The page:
Meg Medina’s “Merci Suarez Changes Gears,” the story of a Florida sixth grader’s struggles at school and at home, has won the prestigious John Newbery Medal for “outstanding contribution to children’s literature.” Sophie Blackall’s “Hello Lighthouse,” in which the natural world is seen through the eyes of a lighthouse keeper, received the Randolph Caldecott Medal for best picture book.
The awards, the year’s most anticipated in the children’s books community, were announced Monday by the American Library Association.
Claire Hartfield’s “A Few Red Drops: The Chicago Race Riot of 1919” won the Coretta Scott King author award for African-American literature, while Ekua Holmes was given the King illustrator award. Elizabeth Acevedo’s “The Poet X,” winner last fall of the National Book Award for young people’s literature, received the Michael L. Printz Award for best young adult novel and the Pura Belpre author award for Latino literature. The Belpre award for illustration went to Yuyi Morales for “Dreamers.” Tara Westover’s best-selling memoir “Educated” was among 10 winners of the Alex Award for adult works appealing to teen readers.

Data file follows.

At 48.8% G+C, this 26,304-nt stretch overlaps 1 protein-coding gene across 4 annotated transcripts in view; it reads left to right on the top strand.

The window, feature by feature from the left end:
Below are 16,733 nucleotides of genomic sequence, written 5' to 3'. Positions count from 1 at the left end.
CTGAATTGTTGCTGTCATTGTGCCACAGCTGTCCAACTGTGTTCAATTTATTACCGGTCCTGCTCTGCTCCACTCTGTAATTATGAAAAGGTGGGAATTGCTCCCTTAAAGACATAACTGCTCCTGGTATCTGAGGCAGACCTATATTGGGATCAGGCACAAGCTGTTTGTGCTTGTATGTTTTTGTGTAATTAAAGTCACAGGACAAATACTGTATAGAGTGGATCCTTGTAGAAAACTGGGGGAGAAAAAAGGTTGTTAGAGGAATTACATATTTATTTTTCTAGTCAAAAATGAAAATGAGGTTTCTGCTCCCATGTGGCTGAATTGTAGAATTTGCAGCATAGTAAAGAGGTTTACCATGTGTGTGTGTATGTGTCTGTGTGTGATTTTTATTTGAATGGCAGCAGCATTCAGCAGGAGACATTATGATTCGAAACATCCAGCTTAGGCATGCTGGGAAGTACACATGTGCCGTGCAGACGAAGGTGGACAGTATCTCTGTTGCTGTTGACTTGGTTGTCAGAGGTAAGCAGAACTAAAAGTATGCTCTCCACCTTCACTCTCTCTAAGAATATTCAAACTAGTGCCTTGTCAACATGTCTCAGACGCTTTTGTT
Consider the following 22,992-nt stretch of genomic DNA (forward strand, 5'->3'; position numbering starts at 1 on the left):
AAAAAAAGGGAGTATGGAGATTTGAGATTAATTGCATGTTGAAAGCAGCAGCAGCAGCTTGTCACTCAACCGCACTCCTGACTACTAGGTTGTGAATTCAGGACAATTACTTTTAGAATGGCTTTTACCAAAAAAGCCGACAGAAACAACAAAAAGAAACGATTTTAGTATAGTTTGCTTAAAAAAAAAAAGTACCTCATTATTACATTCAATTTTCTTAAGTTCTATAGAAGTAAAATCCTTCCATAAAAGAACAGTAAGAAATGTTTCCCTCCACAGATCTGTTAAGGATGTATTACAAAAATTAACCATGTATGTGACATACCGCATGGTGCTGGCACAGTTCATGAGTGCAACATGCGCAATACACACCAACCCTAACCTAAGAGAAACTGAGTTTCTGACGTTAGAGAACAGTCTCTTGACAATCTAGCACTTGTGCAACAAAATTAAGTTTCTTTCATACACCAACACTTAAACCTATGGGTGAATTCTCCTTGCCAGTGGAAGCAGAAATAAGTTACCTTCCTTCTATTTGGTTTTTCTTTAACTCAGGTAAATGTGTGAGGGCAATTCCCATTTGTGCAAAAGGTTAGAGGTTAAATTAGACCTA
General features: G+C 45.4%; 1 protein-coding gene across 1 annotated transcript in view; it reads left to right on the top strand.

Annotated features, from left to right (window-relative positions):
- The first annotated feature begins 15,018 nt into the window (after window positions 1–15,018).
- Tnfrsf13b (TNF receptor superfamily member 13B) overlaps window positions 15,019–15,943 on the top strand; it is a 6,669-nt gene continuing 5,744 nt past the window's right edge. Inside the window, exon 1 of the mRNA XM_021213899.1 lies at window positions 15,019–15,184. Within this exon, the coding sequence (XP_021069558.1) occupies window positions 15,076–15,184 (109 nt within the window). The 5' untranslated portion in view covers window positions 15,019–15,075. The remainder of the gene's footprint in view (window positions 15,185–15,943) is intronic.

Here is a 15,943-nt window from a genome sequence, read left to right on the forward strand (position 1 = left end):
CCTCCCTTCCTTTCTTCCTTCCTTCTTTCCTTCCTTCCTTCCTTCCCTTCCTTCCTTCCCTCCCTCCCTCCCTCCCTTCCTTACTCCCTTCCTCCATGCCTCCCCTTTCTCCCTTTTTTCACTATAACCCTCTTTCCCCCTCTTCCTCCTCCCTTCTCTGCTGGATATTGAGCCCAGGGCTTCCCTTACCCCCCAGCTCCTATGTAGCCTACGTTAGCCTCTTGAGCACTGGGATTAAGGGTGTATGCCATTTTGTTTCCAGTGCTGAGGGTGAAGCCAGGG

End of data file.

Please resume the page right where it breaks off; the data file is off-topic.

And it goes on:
Medina, a Cuban-American and author of young adult, middle-grade and picture books, has received numerous previous awards. She won the Belpre author prize in 2014 for “Yaqui Delgado Wants to Kick Your Ass” and an Ezra Jack Keats medal in 2012 for best new writer. Blackall is an Australian-born artist and illustrator whose other works include “Are You Awake?”, an adaptation of Aldous Huxley’s “The Crows of Pearblossom” and a collaboration with author Jacqueline Woodson, “Pecan Pie Baby.”
Neil Gaiman received an honorary “Lecture Award” and M.T. Anderson the Margaret A. Edwards award for lifetime achievement. The late Walter Dean Myers won a legacy award.